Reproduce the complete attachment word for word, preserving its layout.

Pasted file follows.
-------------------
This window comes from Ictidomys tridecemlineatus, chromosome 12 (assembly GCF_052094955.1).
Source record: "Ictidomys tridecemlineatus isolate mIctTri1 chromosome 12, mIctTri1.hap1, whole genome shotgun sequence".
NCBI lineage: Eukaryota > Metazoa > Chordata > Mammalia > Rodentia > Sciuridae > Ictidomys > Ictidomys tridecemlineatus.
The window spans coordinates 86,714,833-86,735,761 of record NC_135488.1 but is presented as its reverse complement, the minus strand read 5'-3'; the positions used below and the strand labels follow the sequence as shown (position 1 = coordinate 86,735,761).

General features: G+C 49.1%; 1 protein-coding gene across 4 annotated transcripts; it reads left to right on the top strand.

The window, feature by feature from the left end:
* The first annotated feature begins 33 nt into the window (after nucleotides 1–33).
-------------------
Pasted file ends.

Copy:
This window comes from Ictidomys tridecemlineatus, chromosome 12 (assembly GCF_052094955.1).
Source record: "Ictidomys tridecemlineatus isolate mIctTri1 chromosome 12, mIctTri1.hap1, whole genome shotgun sequence".
NCBI lineage: Eukaryota > Metazoa > Chordata > Mammalia > Rodentia > Sciuridae > Ictidomys > Ictidomys tridecemlineatus.
The window spans coordinates 86,714,833-86,735,761 of record NC_135488.1 but is presented as its reverse complement, the minus strand read 5'-3'; the positions used below and the strand labels follow the sequence as shown (position 1 = coordinate 86,735,761).

General features: G+C 49.1%; 1 protein-coding gene across 4 annotated transcripts; it reads left to right on the top strand.

The window, feature by feature from the left end:
* The first annotated feature begins 33 nt into the window (after nucleotides 1–33).